Monday, October 16, 2006

NSWCA: Alarm is not a ring

As we reported last week, Trent Parker lodged an appeal to the New South Wales Chess Association to overturn the result of a game he was involved in at the Ryde-Eastwood Open. The state's chess body has now returned with a decision.

In a posting on the Australian Chess Club Forum, Mr Parker says:

My NSWCA appeal has been rejected on the basis that the alarm is separate from the mobile phone. Also the fact that I should have asked for an appeals committee at the time and not played on.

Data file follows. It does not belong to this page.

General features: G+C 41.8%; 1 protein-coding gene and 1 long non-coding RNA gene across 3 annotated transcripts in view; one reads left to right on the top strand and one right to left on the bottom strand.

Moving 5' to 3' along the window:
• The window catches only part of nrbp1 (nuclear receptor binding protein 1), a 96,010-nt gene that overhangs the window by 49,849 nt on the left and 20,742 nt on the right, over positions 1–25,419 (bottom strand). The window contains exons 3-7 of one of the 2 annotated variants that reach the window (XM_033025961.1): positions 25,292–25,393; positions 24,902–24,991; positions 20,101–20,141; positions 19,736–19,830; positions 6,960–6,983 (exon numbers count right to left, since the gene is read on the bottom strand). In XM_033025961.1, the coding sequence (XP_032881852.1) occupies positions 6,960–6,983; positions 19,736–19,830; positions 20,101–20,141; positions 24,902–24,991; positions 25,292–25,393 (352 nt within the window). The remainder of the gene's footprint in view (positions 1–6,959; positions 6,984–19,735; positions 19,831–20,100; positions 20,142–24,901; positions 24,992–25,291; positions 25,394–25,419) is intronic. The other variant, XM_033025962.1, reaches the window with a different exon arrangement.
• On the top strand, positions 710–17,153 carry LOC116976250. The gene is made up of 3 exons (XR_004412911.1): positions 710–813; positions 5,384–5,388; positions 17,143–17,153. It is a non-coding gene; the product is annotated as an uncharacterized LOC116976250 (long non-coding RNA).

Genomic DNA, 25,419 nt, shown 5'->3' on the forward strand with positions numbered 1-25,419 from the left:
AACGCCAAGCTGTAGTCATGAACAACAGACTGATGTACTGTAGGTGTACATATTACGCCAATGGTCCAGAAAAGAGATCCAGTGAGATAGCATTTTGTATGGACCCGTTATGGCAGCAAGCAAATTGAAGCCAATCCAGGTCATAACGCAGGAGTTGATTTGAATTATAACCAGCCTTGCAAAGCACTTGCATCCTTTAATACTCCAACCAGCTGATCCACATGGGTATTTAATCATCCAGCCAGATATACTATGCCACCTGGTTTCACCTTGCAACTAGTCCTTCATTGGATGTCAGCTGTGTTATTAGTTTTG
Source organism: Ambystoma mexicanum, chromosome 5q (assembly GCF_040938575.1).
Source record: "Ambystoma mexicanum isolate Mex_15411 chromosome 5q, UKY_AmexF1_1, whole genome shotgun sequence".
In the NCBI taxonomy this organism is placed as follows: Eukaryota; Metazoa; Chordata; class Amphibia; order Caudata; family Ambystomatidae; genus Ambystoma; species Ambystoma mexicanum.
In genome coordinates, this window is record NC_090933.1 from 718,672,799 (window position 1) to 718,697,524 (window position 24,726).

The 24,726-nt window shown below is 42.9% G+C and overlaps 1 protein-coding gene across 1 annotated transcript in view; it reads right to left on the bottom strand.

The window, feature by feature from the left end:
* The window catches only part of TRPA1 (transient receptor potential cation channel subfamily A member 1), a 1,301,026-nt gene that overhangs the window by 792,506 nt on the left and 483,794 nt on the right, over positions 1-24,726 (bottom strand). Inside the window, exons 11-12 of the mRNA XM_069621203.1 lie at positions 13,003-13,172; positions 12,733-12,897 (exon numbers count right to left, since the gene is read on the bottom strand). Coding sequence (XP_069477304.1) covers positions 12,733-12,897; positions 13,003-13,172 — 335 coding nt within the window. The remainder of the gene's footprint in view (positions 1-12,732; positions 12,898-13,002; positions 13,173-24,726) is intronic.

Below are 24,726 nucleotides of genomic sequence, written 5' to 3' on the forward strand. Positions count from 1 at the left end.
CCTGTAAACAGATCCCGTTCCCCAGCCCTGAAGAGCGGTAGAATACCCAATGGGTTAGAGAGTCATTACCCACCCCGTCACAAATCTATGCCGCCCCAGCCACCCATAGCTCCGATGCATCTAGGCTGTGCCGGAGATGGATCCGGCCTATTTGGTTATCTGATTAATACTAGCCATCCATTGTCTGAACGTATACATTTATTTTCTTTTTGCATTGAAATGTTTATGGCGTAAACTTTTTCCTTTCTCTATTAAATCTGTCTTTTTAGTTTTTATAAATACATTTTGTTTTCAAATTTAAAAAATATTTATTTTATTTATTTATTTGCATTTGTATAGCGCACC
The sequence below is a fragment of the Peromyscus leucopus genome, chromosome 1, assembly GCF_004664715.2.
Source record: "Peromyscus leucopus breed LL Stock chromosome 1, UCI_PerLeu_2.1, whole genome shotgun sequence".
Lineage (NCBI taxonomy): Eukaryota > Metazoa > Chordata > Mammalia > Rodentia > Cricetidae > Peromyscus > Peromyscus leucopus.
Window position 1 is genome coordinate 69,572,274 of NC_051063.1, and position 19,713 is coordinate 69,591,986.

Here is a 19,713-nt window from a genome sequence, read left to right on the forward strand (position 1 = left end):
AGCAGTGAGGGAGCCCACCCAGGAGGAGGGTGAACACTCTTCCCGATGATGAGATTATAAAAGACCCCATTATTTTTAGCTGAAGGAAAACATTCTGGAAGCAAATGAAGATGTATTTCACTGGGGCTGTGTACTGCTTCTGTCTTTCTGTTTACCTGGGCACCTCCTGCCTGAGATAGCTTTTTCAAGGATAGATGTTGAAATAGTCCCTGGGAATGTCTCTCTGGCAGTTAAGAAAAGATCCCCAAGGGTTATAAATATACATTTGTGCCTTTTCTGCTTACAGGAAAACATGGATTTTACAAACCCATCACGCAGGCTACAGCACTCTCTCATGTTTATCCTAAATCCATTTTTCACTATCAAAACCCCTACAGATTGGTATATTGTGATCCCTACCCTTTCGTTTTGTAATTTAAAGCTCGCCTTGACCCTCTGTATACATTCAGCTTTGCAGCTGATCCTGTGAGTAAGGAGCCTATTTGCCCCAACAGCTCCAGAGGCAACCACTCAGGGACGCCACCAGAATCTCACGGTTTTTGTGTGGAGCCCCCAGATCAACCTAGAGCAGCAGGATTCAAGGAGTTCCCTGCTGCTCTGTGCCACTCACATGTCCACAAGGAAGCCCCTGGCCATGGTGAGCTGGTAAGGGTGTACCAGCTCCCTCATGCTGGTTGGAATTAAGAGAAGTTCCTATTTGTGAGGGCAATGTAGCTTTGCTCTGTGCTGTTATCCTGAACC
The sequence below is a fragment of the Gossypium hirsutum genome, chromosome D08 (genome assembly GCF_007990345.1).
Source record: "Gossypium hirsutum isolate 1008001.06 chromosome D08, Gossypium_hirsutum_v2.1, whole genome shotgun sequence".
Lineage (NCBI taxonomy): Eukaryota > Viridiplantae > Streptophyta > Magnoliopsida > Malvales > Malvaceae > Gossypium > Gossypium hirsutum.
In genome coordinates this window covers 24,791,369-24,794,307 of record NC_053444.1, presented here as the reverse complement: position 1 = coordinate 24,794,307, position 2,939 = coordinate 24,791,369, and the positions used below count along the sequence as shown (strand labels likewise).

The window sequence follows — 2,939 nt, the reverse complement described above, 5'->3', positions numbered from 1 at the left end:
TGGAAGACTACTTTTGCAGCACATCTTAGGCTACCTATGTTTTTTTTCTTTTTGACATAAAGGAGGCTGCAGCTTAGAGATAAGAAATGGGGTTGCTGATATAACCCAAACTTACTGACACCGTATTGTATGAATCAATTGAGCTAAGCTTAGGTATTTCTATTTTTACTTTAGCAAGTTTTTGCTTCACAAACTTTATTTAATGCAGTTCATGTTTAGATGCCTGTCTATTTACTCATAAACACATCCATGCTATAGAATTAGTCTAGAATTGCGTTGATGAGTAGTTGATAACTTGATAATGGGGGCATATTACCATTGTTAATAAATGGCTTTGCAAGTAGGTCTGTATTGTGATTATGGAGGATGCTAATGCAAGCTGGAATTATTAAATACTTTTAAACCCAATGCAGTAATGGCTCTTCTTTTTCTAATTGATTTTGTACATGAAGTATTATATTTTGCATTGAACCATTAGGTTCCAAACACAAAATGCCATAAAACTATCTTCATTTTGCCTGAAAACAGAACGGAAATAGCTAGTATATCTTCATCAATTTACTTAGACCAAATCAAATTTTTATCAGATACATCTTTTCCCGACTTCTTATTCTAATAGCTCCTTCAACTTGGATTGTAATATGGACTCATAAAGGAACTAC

This baffles me as my interpretation of the rules is that the game should end there and then.

The NSWCA's interpretation of the rule is actually an interesting one and, I have to say, TCG has some sympathy for it. But is that interpretation compliant with the FIDE Laws of Chess? A side-effect to this interpretation is that all arbiters in the land (at least in NSW) will now have to make a determination, on the spot, whether the "ring" was a ring or an alarm. Until such time that FIDE makes a clarification, we could be in for a confusing and argument-filled time over rule 12.2b.


Anonymous said...

Interesting! Obviously the committee felt that the rule was not in place to minimize distractions.
Players can now test the arbiter's resolve and set a 'switched off' mobile phone alarm to ring during play.

Anonymous said...

This is

How is an "alarm" less distracting then a ring?